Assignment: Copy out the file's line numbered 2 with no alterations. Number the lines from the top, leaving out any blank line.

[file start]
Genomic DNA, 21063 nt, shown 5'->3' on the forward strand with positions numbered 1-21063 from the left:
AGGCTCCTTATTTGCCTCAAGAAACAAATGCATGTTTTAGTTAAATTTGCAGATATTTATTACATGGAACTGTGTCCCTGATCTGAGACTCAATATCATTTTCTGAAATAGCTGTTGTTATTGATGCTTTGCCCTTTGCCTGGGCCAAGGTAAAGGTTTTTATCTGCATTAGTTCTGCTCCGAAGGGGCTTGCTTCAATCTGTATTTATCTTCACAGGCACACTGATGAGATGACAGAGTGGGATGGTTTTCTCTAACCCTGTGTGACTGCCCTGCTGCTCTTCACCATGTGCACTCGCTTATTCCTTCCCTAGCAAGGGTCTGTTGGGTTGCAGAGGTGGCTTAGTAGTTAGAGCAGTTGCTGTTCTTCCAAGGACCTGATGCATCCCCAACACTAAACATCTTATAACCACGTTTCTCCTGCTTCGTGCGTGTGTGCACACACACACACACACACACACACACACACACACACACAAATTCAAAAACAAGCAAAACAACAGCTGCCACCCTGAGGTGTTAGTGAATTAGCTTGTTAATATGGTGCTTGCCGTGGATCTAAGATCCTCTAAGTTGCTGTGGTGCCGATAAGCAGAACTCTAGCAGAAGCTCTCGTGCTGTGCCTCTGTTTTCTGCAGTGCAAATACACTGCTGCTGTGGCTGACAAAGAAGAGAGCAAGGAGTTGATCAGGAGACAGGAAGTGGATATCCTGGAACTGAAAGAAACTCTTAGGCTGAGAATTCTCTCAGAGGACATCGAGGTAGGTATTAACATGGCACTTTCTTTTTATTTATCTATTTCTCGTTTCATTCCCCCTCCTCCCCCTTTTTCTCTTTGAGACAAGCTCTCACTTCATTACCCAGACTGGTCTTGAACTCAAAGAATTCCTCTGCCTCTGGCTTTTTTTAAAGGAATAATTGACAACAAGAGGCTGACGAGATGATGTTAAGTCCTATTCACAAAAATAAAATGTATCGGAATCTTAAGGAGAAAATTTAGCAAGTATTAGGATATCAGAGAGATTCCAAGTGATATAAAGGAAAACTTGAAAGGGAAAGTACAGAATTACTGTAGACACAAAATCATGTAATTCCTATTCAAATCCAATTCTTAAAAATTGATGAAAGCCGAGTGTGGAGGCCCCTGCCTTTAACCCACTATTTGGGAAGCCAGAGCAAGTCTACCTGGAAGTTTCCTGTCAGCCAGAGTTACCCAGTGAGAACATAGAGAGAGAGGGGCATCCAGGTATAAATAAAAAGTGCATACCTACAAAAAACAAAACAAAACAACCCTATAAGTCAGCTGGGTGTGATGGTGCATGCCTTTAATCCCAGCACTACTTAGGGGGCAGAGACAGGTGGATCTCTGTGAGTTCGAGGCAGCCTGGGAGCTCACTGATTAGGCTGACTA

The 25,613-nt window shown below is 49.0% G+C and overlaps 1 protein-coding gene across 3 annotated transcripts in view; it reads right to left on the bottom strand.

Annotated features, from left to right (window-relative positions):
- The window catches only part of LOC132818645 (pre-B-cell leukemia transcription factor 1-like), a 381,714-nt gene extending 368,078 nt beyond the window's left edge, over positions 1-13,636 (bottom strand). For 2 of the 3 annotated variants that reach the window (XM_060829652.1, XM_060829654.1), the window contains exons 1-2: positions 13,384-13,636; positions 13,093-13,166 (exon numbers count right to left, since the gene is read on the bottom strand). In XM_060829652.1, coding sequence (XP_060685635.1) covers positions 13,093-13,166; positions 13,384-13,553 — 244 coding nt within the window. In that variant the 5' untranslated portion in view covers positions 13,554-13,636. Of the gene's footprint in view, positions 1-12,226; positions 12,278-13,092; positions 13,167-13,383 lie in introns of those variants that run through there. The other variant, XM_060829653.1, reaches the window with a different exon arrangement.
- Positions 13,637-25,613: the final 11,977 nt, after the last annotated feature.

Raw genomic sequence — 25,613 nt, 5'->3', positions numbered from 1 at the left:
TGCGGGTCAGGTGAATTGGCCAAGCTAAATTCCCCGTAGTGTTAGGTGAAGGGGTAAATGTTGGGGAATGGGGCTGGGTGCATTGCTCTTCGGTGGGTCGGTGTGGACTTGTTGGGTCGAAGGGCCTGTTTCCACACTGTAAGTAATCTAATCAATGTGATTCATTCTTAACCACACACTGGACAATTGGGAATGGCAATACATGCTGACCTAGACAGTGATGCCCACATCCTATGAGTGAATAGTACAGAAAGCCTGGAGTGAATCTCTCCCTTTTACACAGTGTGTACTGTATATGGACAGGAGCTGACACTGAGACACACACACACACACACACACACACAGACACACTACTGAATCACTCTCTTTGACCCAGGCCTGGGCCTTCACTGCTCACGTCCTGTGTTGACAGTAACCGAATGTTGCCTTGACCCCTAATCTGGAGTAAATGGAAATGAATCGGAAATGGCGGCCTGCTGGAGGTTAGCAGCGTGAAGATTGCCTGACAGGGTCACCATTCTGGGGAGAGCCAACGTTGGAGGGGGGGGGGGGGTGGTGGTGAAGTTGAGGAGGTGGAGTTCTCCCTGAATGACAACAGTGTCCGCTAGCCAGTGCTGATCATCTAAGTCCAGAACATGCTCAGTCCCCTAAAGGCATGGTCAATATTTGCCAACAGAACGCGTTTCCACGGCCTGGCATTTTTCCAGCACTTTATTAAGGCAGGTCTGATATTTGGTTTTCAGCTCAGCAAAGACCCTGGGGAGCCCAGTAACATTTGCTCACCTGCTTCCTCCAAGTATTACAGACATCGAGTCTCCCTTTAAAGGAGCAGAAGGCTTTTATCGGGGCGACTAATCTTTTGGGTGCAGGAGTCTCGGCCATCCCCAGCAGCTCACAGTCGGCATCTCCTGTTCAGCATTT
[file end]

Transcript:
AGGCTCCTTATTTGCCTCAAGAAACAAATGCATGTTTTAGTTAAATTTGCAGATATTTATTACATGGAACTGTGTCCCTGATCTGAGACTCAATATCATTTTCTGAAATAGCTGTTGTTATTGATGCTTTGCCCTTTGCCTGGGCCAAGGTAAAGGTTTTTATCTGCATTAGTTCTGCTCCGAAGGGGCTTGCTTCAATCTGTATTTATCTTCACAGGCACACTGATGAGATGACAGAGTGGGATGGTTTTCTCTAACCCTGTGTGACTGCCCTGCTGCTCTTCACCATGTGCACTCGCTTATTCCTTCCCTAGCAAGGGTCTGTTGGGTTGCAGAGGTGGCTTAGTAGTTAGAGCAGTTGCTGTTCTTCCAAGGACCTGATGCATCCCCAACACTAAACATCTTATAACCACGTTTCTCCTGCTTCGTGCGTGTGTGCACACACACACACACACACACACACACACACACACACACAAATTCAAAAACAAGCAAAACAACAGCTGCCACCCTGAGGTGTTAGTGAATTAGCTTGTTAATATGGTGCTTGCCGTGGATCTAAGATCCTCTAAGTTGCTGTGGTGCCGATAAGCAGAACTCTAGCAGAAGCTCTCGTGCTGTGCCTCTGTTTTCTGCAGTGCAAATACACTGCTGCTGTGGCTGACAAAGAAGAGAGCAAGGAGTTGATCAGGAGACAGGAAGTGGATATCCTGGAACTGAAAGAAACTCTTAGGCTGAGAATTCTCTCAGAGGACATCGAGGTAGGTATTAACATGGCACTTTCTTTTTATTTATCTATTTCTCGTTTCATTCCCCCTCCTCCCCCTTTTTCTCTTTGAGACAAGCTCTCACTTCATTACCCAGACTGGTCTTGAACTCAAAGAATTCCTCTGCCTCTGGCTTTTTTTAAAGGAATAATTGACAACAAGAGGCTGACGAGATGATGTTAAGTCCTATTCACAAAAATAAAATGTATCGGAATCTTAAGGAGAAAATTTAGCAAGTATTAGGATATCAGAGAGATTCCAAGTGATATAAAGGAAAACTTGAAAGGGAAAGTACAGAATTACTGTAGACACAAAATCATGTAATTCCTATTCAAATCCAATTCTTAAAAATTGATGAAAGCCGAGTGTGGAGGCCCCTGCCTTTAACCCACTATTTGGGAAGCCAGAGCAAGTCTACCTGGAAGTTTCCTGTCAGCCAGAGTTACCCAGTGAGAACATAGAGAGAGAGGGGCATCCAGGTATAAATAAAAAGTGCATACCTACAAAAAACAAAACAAAACAACCCTATAAGTCAGCTGGGTGTGATGGTGCATGCCTTTAATCCCAGCACTACTTAGGGGGCAGAGACAGGTGGATCTCTGTGAGTTCGAGGCAGCCTGGGAGCTCACTGATTAGGCTGACTA